Texas A&M University
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Austin, TX 78704
Institutional Affiliation: Texas A&M University
Information about this author at RePEc
NBER Working Papers and Publications
|June 2019||The Role of Nonemployers in Business Dynamism and Aggregate Productivity|
with Diego Restuccia: w25998
A decline in the net entry rate of employer firms in the United States in the last decades, a decline in business dynamism, may explain the observed productivity slowdown. We consider the role of nonemployers, businesses without paid employees, in business dynamism and aggregate productivity. Despite the decline in the growth of employer firms, the total number of firms has increased since the early 1980s, which in the context of a standard model of firm dynamics implies an average annual growth of aggregate productivity of 0.26-0.39%, over one quarter of the productivity growth in the data.
|August 2018||On Average Establishment Size across Sectors and Countriesy|
with Diego Restuccia: w24968
We construct a new dataset for the average employment size of establishments across sectors and countries from hundreds of sources. Establishments are larger in manufacturing than in services, and in each sector they are larger in richer countries. The cross-country income elasticity of establishment size is remarkably similar across sectors, about 0.3. We discuss these facts in light of several prominent theories of development such as entry costs and misallocation. We then quantify the sectoral and aggregate impact of entry costs and misallocation in an otherwise standard two-sector model with endogenous firm entry, firm-level productivity, and sectoral employment shares. We find that observed measures of misallocation account for the entire range of establishment-size differences across...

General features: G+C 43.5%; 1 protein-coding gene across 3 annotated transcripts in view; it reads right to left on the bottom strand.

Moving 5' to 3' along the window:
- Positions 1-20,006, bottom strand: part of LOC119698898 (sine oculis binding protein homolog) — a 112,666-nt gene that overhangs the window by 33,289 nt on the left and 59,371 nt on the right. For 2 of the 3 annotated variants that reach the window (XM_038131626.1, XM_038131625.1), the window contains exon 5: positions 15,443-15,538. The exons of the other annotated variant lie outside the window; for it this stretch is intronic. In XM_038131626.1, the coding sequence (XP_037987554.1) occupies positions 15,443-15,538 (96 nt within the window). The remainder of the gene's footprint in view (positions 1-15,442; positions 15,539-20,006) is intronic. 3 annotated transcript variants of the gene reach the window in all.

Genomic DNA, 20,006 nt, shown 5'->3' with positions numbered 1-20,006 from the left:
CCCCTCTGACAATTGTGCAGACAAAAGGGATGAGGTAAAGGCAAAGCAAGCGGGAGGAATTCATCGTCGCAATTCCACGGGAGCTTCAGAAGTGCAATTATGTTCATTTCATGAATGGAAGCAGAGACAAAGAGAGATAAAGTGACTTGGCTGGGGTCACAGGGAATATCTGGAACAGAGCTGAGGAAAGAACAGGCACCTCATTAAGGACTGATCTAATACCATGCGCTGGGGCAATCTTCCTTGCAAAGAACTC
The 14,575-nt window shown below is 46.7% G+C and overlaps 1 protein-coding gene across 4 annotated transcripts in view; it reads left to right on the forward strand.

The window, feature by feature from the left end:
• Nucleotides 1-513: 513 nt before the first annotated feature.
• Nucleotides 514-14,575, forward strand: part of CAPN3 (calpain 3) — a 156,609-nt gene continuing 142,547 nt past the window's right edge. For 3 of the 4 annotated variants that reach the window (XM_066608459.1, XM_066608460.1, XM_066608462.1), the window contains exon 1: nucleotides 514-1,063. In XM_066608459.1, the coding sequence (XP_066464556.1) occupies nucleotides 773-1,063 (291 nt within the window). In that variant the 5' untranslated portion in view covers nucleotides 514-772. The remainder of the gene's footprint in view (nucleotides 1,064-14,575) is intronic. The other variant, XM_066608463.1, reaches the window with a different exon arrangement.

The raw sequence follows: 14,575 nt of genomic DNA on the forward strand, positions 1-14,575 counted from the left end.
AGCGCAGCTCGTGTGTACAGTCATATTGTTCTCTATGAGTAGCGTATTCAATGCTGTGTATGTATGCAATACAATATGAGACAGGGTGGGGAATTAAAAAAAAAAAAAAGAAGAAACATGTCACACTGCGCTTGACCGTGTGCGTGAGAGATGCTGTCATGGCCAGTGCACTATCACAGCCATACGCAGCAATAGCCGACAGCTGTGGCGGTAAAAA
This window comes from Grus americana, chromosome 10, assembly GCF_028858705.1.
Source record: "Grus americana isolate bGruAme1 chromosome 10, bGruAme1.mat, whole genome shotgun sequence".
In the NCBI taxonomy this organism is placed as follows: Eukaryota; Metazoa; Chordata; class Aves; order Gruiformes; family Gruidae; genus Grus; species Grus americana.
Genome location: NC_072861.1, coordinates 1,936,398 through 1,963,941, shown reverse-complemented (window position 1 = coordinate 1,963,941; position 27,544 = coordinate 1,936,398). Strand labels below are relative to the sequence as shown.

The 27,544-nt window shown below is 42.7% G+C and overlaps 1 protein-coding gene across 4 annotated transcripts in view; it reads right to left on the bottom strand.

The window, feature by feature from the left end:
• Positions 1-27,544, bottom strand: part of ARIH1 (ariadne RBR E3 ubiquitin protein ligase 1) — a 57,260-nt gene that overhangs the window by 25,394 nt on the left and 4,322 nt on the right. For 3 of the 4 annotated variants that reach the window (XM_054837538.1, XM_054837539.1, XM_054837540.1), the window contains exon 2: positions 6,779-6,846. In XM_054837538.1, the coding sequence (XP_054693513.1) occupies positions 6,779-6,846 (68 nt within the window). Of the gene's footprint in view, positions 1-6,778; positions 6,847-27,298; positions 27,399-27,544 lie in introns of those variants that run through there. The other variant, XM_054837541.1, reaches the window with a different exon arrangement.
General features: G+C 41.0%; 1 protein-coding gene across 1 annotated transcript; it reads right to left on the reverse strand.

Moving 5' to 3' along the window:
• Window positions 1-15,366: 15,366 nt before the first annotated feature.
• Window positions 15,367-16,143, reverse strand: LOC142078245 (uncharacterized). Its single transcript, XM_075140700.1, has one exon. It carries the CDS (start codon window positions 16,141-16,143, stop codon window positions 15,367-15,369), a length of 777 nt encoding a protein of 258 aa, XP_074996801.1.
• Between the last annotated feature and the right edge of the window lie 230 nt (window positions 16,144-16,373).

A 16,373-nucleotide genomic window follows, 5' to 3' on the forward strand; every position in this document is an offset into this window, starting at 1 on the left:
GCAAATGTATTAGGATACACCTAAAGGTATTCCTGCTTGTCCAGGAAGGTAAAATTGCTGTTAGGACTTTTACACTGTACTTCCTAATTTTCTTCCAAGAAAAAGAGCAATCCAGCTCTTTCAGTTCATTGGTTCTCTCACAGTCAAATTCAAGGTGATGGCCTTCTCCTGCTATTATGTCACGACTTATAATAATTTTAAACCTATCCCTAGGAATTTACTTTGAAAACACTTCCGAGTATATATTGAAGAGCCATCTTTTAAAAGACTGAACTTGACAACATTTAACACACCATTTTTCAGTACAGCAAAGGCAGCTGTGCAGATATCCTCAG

|November 2016||Misallocation, Establishment Size, and Productivity|
with Diego Restuccia: w22809
We consider a tractable model of heterogeneous production units that features endogenous entry and productivity investment to assess the quantitative impact of policy distortions on aggregate output and establishment size. Relative to the standard factor misallocation framework, policy distortions featuring a positive productivity elasticity of distortions imply larger reductions in output through smaller investments in establishment productivity. A calibrated version of the model implies that when the productivity elasticity of distortions increases from 0.09 in the U.S. to 0.5 in India, aggregate output and average establishment size fall by 53 and 86 percent, compared to 37 and 0 percent in the standard factor misallocation model. Entry productivity investment and factor misallocation ...
Published: Pedro Bento & Diego Restuccia, 2017. "Misallocation, Establishment Size, and Productivity," American Economic Journal: Macroeconomics, vol 9(3), pages 267-303. citation courtesy of